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Platform

Playstation 2

 

Genre

Fighting

 

Publisher

Capcom

 

Developer

Capcom

 

ESRB

T (Teen)

 

Released

Q4 2004

 

 

- Two classic games for $30
- Tons of variations of Street Fighter II characters
- Street Fighter III is one of the best 2D fighters ever made

 

 

- Not entirely complete
- No online play

 

 

Review: Def Jam Vendetta (PS2)

Review: Street Fighter EX (PS2)

Review: War of Monsters (PS2)

Review: Virtua Fighter 4 - Evolution (PS)

 

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Street Fighter Anniversary Collection

Score: 8.7 / 10

 

Capcom's been getting generous with the Anniversary Collections lately, with the excellent Mega Man Anniversary Collection, and now the Street Fighter Annivesary Collection. Featuring a specialized version of Street Fighter II, as well as Street Fighter III: Third Strike, it's one of the best packages 2D fighting fans could hope for.

 

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Street Fighter II perfected so many aspects that its successors couldn't do anything else but refine them further. While it lacks the frills of some more recent games, and matches tend to be over quickly due to high damage levels, it still holds up remarkably well. So what makes this worth buying if you already have the Street Fighter Collections on the PSOne, or even the old 16-bit cartridges? There's the obvious, of course -- it's arcade perfect, with no load times. You don't have to worry about missing load times or scratchy voices. But the game itself is enhanced as well.

There were five iterations of Street Fighter II -- the original, Champion Edition, Turbo, Super, and Super Turbo, and with each revision came minor alterations of the characters. The Street Fighter Anniversary Collection allows you to pick any of these versions of any character. Most people outside of hardcore Street Fighter fans aren't going to notice much of a difference between any of these, but those who followed the series back when it was in the arcades will be in heaven. There's the original and revised character portraits, depending on which setting you chose. You're also given a choice of background music -- there's original CPS1 soundtrack, the updated CPS2 music, and the remixed tracks found way back in the 3DO version. With all of these choices, it's a little disappointing that you can't change between the different variations in the stages. I've always found Ryu's stage more pleasant at dusk than at nighttime, and considering how complete this edition is otherwise, it's a little disappointing to see such an oversight. There's no online play in either games, but that's scheduled for the forthcoming Xbox release.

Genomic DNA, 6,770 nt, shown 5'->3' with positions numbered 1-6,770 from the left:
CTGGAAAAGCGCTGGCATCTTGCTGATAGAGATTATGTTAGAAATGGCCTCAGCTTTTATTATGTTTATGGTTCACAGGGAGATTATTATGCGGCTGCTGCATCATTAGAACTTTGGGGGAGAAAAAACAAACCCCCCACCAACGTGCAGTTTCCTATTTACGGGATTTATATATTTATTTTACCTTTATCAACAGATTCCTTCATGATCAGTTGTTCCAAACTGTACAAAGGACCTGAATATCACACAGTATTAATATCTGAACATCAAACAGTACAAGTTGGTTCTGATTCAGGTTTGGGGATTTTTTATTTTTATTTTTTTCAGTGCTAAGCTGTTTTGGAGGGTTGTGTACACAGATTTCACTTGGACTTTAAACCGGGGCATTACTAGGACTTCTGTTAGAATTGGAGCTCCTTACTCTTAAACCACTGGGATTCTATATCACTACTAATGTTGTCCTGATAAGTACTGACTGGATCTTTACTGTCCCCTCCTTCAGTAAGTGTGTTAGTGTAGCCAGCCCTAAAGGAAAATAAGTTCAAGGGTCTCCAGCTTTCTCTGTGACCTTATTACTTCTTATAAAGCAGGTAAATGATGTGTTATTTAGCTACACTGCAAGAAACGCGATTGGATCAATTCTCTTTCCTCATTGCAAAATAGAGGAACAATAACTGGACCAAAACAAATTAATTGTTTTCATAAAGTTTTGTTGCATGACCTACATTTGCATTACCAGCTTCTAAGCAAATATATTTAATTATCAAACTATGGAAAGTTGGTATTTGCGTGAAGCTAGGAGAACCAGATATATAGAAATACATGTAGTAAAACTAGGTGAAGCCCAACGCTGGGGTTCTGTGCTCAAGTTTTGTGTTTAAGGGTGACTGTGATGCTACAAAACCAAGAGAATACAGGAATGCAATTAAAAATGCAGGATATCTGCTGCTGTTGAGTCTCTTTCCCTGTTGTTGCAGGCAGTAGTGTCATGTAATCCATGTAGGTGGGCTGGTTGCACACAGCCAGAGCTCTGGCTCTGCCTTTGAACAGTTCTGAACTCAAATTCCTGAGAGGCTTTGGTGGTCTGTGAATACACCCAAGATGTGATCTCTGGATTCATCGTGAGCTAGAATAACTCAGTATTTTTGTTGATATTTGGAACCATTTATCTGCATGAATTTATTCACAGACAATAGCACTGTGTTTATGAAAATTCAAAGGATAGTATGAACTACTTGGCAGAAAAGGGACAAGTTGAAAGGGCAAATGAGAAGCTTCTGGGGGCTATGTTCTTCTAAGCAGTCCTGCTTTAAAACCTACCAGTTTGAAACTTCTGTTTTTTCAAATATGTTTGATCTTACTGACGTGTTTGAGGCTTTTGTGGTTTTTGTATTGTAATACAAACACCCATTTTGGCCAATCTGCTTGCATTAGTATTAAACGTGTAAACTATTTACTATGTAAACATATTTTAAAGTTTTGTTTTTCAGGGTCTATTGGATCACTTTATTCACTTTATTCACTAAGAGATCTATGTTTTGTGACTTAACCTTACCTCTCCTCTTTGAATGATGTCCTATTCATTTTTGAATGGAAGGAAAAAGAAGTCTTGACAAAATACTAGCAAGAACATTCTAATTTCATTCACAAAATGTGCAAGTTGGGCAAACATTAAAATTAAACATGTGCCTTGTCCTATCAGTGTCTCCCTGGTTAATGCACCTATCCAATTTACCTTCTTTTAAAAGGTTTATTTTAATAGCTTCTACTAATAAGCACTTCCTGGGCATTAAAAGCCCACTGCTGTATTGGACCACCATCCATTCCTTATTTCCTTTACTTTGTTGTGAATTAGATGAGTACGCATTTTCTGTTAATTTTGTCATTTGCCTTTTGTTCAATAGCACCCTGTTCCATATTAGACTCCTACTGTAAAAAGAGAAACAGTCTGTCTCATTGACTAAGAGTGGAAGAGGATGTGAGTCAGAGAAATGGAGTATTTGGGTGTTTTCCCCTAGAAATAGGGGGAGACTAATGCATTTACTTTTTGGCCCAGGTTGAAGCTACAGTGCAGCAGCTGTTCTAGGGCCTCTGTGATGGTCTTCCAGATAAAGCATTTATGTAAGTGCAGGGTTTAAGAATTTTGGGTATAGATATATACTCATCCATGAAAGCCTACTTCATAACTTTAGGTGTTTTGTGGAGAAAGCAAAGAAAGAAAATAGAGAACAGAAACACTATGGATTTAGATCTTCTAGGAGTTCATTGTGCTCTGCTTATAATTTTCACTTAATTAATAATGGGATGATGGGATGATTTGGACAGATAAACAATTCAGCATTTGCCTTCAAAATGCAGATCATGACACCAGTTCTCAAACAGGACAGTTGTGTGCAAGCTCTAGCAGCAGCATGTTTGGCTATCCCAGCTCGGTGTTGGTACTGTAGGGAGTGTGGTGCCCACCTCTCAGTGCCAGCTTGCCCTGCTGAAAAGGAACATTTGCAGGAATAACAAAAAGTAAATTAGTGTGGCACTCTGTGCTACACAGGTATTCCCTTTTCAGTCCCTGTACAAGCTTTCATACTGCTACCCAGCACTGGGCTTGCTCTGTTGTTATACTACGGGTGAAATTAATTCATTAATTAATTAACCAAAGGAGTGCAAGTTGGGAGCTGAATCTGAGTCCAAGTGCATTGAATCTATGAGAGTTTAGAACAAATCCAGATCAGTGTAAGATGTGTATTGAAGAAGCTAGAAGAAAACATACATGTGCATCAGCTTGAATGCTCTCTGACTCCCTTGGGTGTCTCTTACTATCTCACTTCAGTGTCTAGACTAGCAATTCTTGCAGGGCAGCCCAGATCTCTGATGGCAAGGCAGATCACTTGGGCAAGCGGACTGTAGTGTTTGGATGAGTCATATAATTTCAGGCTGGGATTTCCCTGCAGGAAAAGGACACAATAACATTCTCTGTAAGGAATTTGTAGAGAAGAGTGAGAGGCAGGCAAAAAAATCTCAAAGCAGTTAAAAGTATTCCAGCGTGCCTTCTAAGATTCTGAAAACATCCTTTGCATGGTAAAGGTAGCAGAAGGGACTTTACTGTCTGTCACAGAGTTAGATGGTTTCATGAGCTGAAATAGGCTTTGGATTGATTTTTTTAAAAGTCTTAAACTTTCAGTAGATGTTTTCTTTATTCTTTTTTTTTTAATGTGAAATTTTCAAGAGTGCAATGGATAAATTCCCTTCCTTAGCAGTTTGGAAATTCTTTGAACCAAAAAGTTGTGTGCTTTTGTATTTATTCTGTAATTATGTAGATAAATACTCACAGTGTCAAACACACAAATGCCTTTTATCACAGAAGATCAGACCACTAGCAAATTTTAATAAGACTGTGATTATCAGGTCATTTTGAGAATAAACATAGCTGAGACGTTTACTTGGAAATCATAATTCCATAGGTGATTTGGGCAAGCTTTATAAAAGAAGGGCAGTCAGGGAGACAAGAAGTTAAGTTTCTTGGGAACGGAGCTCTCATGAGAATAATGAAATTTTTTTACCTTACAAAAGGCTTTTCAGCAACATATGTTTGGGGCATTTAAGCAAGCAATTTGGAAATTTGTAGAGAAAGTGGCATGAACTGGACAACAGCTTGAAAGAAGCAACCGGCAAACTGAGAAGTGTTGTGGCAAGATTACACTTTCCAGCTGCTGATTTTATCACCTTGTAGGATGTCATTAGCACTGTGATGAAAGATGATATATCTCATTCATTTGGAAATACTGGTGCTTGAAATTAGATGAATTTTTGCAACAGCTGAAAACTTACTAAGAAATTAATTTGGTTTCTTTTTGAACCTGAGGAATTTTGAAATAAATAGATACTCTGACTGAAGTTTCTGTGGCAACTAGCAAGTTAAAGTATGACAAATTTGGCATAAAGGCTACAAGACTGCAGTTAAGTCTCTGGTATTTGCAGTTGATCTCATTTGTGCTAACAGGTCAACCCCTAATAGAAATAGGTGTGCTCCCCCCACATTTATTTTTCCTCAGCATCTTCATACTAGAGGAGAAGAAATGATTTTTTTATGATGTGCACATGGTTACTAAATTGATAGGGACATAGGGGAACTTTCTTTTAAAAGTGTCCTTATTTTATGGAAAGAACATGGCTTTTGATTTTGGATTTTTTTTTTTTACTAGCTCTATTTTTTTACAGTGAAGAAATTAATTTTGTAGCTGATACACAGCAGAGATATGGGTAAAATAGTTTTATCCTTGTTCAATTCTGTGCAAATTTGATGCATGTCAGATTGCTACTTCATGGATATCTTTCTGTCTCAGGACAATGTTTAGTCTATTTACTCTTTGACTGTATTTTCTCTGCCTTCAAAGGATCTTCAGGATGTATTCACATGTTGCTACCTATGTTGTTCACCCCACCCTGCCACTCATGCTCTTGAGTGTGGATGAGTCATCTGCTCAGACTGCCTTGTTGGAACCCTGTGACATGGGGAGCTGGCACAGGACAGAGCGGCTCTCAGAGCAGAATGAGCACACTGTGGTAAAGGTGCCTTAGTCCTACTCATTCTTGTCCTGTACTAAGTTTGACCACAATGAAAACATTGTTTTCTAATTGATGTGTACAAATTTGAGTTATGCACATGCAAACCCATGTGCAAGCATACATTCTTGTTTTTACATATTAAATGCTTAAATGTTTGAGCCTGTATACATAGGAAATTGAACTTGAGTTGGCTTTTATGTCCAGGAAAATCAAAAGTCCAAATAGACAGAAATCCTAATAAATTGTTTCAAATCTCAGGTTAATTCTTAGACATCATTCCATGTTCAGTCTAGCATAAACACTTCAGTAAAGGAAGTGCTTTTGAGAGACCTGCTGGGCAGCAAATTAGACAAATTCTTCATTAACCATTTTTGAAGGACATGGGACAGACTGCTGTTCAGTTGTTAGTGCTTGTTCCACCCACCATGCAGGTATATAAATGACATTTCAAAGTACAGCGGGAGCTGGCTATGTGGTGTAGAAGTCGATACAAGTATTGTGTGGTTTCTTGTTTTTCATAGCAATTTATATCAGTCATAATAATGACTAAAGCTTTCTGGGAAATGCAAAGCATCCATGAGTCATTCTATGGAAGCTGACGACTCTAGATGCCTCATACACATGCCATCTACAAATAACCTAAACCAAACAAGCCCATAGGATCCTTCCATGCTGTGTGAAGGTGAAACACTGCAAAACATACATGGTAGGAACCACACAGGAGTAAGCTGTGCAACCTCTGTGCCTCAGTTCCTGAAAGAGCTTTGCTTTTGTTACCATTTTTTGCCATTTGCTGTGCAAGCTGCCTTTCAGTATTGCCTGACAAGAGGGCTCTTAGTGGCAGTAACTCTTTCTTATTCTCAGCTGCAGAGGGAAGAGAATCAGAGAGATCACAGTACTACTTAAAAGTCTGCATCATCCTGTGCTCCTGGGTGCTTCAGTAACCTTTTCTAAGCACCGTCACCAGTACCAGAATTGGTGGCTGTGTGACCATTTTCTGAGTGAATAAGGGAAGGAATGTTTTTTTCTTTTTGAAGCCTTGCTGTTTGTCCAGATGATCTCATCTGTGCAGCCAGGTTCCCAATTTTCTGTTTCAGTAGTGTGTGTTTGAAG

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- Playstation 2 Game Reviews
- Fighting Game Reviews
- Reviews of Games Developed/Published by Capcom

Many fans consider Street Fighter III to be one of the best 2D fighters ever made. When you first try it, it's a little hard to see why. Ascetically, I've never been a fan of the game - the character portraits are too raw, the music is mostly dreadful hip-hop (complete with an awful rap at the title screen), and the character design always struck me as a little lame compared to Capcom or SNK's previous works. Amongst them is African-American version of Ryu/Ken, a female version of Ryu/Ken with gigantic 

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man hands, a crazy old guy wearing a massive diaper, a British boxer with a 1920s-style mustache, a giant Andre the Giant rip-off, and not one, but two muscular guys wearing thongs. One of these thonged men, named Gil, is painted red and blue like an overly patriotic football fan, and is also the last boss. Still, for as dumb as the cast looks, almost all of them have drastically different playing styles, even the ones that may look like clones.

 

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You're allowed to pick a single super move (out of three) at the beginning of the fight, and that's pretty much it. Where Street Fighter III really shines is its jaw- droppingly smooth animation. There still isn't any sprite-based fighter out there that moves as gracefully smooth as this one, and it will make pretty much every other game feel impossibly choppy after playing for too long. The other major innovation is the ability Parry by pushing into an opponents attack, as opposed to pulling away to block. It's a hard skill to master unless you're blocking fireballs, but it adds quite a bit of depth if you can get a hold of it. Other than this, Street Fighter III plays pretty much the same as its predecessor. Because the evolutions were subtle, Street Fighter III didn't fair too well in the arcades. It also lacks the hyperactive twitch factor of the Marvel vs. Capcom games, leading to a game that's more slow paced and subtly strategic. So while Street Fighter III feels a little barebones compared to its direct competitors, but for pure 2D fighting, there aren't many games better.

As a nice bonus, you get the original Street Fighter II OVA, although it's the censored, dubbed version and the video quality is terrible. It would have been nice to make the collection more complete by adding the first two versions of Street Fighter III, but it's still cheaply available for the Dreamcast. And maybe putting on the original Street Fighter for the sake of completion, although it's a terrible game. Still, neither of these are big losses, especially since the Street Fighter Anniversary Collection already retails at a budget $30 price tag. This package, despite just being re-releases of old games, is still much better than Capcom Fighting Evolution.

 

- Kurt Kalata

(January 23, 2005)

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